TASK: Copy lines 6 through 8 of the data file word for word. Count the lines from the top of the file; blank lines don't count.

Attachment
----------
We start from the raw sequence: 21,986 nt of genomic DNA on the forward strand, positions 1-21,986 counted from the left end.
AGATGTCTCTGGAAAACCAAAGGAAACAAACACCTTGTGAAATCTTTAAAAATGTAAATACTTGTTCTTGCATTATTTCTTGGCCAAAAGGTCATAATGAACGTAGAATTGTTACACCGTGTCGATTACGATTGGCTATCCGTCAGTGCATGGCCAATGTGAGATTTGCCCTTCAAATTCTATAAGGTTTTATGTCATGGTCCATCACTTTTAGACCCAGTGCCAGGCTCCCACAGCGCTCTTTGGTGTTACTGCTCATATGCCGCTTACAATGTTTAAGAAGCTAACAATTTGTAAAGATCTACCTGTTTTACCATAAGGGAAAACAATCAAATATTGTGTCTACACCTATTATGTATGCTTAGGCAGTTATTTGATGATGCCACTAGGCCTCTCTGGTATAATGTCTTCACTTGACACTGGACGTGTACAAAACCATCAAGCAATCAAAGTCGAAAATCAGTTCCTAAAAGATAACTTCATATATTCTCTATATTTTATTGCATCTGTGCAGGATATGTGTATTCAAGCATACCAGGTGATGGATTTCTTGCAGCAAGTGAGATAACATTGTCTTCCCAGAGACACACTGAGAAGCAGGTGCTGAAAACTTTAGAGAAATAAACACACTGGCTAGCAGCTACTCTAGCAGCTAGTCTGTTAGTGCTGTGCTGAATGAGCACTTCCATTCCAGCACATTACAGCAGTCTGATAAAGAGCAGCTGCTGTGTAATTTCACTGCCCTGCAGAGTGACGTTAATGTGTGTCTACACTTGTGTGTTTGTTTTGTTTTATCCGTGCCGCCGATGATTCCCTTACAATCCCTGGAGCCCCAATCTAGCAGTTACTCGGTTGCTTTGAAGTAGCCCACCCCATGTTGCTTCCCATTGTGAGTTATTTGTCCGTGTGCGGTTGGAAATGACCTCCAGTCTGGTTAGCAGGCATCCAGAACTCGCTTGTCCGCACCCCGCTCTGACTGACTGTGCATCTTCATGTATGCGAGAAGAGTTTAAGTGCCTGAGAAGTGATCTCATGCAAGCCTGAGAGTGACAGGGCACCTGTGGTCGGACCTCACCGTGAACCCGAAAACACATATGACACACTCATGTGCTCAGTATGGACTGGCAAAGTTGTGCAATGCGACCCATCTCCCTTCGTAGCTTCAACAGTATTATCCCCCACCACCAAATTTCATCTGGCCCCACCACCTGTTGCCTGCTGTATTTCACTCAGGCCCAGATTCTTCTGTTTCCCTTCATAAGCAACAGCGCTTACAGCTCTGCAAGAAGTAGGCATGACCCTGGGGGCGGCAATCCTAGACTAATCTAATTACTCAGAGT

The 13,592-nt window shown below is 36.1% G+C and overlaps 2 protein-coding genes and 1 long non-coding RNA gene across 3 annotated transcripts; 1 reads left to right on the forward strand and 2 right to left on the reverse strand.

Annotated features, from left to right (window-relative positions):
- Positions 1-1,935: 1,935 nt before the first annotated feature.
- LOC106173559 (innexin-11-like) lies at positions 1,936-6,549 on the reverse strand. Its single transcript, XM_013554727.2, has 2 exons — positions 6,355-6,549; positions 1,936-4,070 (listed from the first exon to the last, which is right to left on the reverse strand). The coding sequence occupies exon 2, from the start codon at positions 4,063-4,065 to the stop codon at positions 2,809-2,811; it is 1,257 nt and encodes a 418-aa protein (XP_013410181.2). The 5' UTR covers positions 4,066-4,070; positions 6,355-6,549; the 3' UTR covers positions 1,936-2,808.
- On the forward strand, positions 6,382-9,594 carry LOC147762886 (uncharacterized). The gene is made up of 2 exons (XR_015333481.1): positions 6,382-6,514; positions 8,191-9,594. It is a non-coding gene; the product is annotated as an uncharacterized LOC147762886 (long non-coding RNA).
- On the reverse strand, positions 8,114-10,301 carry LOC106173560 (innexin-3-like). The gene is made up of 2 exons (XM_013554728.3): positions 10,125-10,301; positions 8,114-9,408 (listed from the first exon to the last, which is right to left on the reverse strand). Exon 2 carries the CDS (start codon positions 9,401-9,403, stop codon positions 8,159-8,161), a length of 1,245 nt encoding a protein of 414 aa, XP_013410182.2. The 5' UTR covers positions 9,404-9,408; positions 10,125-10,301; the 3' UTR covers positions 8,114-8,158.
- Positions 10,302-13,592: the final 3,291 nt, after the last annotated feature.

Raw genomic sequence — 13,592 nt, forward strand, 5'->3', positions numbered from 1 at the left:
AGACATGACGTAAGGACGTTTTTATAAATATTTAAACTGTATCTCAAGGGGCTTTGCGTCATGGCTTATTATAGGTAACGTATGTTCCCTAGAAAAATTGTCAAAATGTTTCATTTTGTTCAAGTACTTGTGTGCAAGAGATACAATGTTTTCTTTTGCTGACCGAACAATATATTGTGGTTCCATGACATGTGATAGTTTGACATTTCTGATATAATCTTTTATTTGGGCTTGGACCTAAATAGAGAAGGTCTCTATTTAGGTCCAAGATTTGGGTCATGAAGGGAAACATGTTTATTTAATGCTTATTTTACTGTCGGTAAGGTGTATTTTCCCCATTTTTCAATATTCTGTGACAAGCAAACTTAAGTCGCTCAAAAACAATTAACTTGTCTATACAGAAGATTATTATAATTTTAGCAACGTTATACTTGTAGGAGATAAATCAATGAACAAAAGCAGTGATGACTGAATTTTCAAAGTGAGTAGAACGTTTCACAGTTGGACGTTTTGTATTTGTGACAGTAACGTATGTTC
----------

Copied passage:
- LOC106173559 (innexin-11-like) lies at positions 1,936-6,549 on the reverse strand. Its single transcript, XM_013554727.2, has 2 exons — positions 6,355-6,549; positions 1,936-4,070 (listed from the first exon to the last, which is right to left on the reverse strand). The coding sequence occupies exon 2, from the start codon at positions 4,063-4,065 to the stop codon at positions 2,809-2,811; it is 1,257 nt and encodes a 418-aa protein (XP_013410181.2). The 5' UTR covers positions 4,066-4,070; positions 6,355-6,549; the 3' UTR covers positions 1,936-2,808.
- On the forward strand, positions 6,382-9,594 carry LOC147762886 (uncharacterized). The gene is made up of 2 exons (XR_015333481.1): positions 6,382-6,514; positions 8,191-9,594. It is a non-coding gene; the product is annotated as an uncharacterized LOC147762886 (long non-coding RNA).
- On the reverse strand, positions 8,114-10,301 carry LOC106173560 (innexin-3-like). The gene is made up of 2 exons (XM_013554728.3): positions 10,125-10,301; positions 8,114-9,408 (listed from the first exon to the last, which is right to left on the reverse strand). Exon 2 carries the CDS (start codon positions 9,401-9,403, stop codon positions 8,159-8,161), a length of 1,245 nt encoding a protein of 414 aa, XP_013410182.2. The 5' UTR covers positions 9,404-9,408; positions 10,125-10,301; the 3' UTR covers positions 8,114-8,158.